Sunday, December 9, 2012


This class has taught me that there is an interconnection between all fields in the humanities and if one looks closely enough, the connections will show themselves. Using art to shed light on another issue like a psychological one is valuable because it adds a visual element. It is easier to find "truth" when one is exploring an issue from many sides and different disciplines.

I have learned that in order to have a well-researched paper, one must start researching very early on. Also, it is important to broaden or shorten one's scope depending on the topic. Since there was little to no information about my topic, I broadened my research to include general essays on Victorian life, books about Victorian fashion and anything I could find about sexuality in this time. Towards the end of my research I finally came across an article that confirmed tattooing was pervasive. From there, I was left with many more topics to research and search for but I didn't have time. I also learned that the USC library does not have a lot of information about tattoos in general. I felt that a lot of the evidence I was searching for lives in England.

I have learned that collaborating is a very useful process but online, a lot of that diminishes. It is much more valuable to talk to my classmates in person. I found talking in groups of three was the most helpful because one had the chance to hear two different opinions and suggestions but not too many as to overwhelm.

In the future, I would like to learn more about the underbelly of the victorian society. I am extremely fascinated by it. I was just reading Generation of Swine by Hunter S. Thompson and he mentions these clubs of aristocratic men who would rape, murder, and beat people up for sport. Just like Clockwork Orange but it actually happened and it was the wealthiest of men who participated. I am very interested in this deviance and the connection between having loads of money and cruelty.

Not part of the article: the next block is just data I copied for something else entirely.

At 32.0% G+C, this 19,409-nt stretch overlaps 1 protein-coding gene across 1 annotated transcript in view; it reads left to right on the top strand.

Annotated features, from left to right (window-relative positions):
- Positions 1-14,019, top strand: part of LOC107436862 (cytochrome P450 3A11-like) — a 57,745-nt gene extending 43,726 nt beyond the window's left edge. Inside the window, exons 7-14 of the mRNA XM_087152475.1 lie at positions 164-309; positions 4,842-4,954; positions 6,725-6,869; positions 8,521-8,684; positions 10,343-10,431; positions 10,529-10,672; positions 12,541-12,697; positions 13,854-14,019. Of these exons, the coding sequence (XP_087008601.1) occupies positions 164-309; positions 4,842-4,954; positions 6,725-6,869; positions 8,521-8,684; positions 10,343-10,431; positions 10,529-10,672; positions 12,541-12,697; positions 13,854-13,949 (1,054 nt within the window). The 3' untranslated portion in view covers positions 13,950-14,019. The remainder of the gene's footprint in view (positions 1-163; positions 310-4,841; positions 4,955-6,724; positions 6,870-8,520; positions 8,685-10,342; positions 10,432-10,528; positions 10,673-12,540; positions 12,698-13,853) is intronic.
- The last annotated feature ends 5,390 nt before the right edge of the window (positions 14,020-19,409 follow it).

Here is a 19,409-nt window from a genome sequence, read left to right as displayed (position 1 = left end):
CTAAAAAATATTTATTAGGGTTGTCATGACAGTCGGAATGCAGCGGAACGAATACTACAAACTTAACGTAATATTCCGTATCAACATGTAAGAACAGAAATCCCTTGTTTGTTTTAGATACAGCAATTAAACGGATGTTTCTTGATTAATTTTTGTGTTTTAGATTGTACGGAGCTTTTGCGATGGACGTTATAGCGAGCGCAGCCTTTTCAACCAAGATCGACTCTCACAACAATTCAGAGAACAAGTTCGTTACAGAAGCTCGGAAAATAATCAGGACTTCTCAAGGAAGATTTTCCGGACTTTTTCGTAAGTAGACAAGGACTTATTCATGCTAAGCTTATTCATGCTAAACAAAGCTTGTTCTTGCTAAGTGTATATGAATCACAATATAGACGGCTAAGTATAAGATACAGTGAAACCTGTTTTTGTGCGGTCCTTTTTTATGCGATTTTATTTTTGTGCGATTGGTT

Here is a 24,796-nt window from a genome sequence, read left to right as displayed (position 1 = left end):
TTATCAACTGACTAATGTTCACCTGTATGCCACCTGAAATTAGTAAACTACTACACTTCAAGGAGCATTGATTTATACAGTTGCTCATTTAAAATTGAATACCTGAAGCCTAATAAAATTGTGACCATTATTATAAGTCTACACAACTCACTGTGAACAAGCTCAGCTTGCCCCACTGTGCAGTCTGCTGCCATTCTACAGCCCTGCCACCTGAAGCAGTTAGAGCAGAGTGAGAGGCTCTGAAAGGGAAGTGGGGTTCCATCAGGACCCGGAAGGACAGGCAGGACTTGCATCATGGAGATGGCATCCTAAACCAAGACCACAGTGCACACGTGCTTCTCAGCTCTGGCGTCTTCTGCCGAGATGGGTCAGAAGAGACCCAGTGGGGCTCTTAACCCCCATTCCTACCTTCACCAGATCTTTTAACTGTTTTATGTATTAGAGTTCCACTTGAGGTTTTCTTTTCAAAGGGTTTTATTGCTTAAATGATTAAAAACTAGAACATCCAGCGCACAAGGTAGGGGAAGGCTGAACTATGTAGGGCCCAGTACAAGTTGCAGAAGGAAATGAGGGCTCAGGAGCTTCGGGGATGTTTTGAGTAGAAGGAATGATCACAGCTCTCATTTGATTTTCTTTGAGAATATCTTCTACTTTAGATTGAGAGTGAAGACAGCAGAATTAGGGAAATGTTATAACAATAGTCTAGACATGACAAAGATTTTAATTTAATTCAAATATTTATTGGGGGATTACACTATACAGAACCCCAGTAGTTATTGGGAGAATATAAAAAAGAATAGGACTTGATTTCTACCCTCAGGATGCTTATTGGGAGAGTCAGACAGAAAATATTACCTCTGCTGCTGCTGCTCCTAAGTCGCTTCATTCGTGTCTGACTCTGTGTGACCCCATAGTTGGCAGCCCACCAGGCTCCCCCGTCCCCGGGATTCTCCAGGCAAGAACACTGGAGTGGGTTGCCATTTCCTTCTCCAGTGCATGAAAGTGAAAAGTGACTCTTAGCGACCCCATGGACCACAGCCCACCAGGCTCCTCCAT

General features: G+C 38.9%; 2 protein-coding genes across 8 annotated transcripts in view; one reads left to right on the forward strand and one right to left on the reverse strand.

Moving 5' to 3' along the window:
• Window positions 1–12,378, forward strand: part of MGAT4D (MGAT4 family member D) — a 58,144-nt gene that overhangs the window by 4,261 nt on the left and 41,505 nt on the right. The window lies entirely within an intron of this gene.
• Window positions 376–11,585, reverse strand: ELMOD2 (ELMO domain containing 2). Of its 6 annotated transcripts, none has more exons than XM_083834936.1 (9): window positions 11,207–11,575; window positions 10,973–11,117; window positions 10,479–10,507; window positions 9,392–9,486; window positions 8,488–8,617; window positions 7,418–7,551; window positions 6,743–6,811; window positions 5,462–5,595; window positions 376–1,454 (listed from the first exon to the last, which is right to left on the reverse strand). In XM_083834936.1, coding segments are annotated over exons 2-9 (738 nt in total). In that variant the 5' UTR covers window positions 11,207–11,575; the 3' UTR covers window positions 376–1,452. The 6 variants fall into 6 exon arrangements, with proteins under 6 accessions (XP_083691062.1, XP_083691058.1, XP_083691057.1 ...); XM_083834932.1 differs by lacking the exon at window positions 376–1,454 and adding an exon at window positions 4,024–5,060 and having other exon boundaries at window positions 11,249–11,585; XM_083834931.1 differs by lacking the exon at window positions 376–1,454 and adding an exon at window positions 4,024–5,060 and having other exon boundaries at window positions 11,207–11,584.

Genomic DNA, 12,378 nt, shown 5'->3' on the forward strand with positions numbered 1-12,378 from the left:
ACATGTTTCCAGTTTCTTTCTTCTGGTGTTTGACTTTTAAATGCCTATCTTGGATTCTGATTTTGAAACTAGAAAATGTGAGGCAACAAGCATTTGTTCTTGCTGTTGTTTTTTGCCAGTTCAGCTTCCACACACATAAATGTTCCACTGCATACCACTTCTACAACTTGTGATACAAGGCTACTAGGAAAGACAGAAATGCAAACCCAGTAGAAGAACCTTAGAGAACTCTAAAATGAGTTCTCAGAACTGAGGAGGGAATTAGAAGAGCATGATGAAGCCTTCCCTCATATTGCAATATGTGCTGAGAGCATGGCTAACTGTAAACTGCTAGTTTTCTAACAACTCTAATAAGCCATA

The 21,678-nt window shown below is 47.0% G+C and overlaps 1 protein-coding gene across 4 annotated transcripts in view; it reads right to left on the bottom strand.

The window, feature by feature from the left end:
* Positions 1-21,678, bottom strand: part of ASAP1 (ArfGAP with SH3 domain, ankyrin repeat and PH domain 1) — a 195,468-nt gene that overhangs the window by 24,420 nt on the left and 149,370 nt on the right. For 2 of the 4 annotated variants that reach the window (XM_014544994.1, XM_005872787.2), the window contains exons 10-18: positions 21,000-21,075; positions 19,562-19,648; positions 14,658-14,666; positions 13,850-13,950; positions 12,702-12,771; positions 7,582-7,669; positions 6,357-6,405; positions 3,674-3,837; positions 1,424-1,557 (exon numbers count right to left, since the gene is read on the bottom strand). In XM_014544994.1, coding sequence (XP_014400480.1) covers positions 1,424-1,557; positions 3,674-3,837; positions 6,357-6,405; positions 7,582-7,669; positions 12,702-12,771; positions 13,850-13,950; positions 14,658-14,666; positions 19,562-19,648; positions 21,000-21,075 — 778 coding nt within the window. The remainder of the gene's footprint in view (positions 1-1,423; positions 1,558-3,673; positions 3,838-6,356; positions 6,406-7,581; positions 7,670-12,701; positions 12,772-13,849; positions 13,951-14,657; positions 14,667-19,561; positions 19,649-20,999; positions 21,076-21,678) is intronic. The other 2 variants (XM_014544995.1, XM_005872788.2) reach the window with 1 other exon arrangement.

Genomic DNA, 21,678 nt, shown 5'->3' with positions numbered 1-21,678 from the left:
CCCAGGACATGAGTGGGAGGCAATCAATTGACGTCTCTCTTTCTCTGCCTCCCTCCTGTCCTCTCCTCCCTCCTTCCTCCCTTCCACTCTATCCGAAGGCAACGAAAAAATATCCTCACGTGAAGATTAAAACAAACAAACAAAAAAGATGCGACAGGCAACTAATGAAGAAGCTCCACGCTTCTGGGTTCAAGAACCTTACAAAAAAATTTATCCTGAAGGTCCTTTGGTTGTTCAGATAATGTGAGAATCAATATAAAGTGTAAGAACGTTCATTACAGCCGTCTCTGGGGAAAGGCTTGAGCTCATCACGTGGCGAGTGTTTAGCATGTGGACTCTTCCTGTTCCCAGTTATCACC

As far as writing goes, I hope that my papers in the future will be better written and I will be able to have a unique perspective and continue to find topics that are unique.

Royal Tattoos

One of the most interesting things I found out while researching was that many members of the high aristocracy and royalty had tattoos. Lady Churchill (Winston Churchill's mother) had a tattoo. She had a tattoo of a snake eating its own tail on her wrist which was a symbol of eternity.  Supposedly, she had a special diamond bracelet crafted to cover it up when she had to. She got the tattoo got a tattoo, like “many other Londoners, in honor of the coronation of King Edward VII whose reign ushered in a new opulence and signaled the end of Victorian conservatism."

During the reign of Victoria, women were not even allowed to wear facial makeup. Although it is rumored that the Queen herself had a tattoo of a Bengal tiger fighting a python.

Another interesting thing I found while researching is that body piercings may have also been pervasive at this time with members of the aristocracy. It is  rumored that Lady Churchill also had her nipples pierced!

And there is the other rumor that Prince Albert had a penis piercing which is called the Prince Albert today. There is no real evidence that he had this piercing but there are some supposed reasonings behind it. Apparently he got the piercing because the fashionable pants of the time were very tight and it was inappropriate to show the outline of his penis so he got a piercing that would allow him to tuck it away in some manner.

It is very difficult to find evidence for the piercings but if they had tattoos, it doesn't seem so far-fetched!

A Symbol of the Elite

The upper classes were obsessed with maintaining their status and individuality. This meant they must be different from the other classes and "better" in more than one way. They used to be able to easily claim that status by their opulent clothes so when one is walking down the street everyone knows your class. Another symbol was to have a tiny waist which was seen as a "natural sign of superior class status." But, with the increase in industrialization  it was becoming easier and easier for women of lower classes to access corsets that were made just as well. If you saw them side by side one could see a difference but since clothes were covering the corsets, it was possible for lower class women to achieve the same tiny waists.

Tattooing arose as a way for the wealthy to differentiate themselves from the other classes. One could instantly see the difference between a tattoo done by the famed Professor Riley and some other tattooist  Thus, if someone was to pose as a member of a higher class at a party and tattoo showing ensued which often did, the impostor would be found out.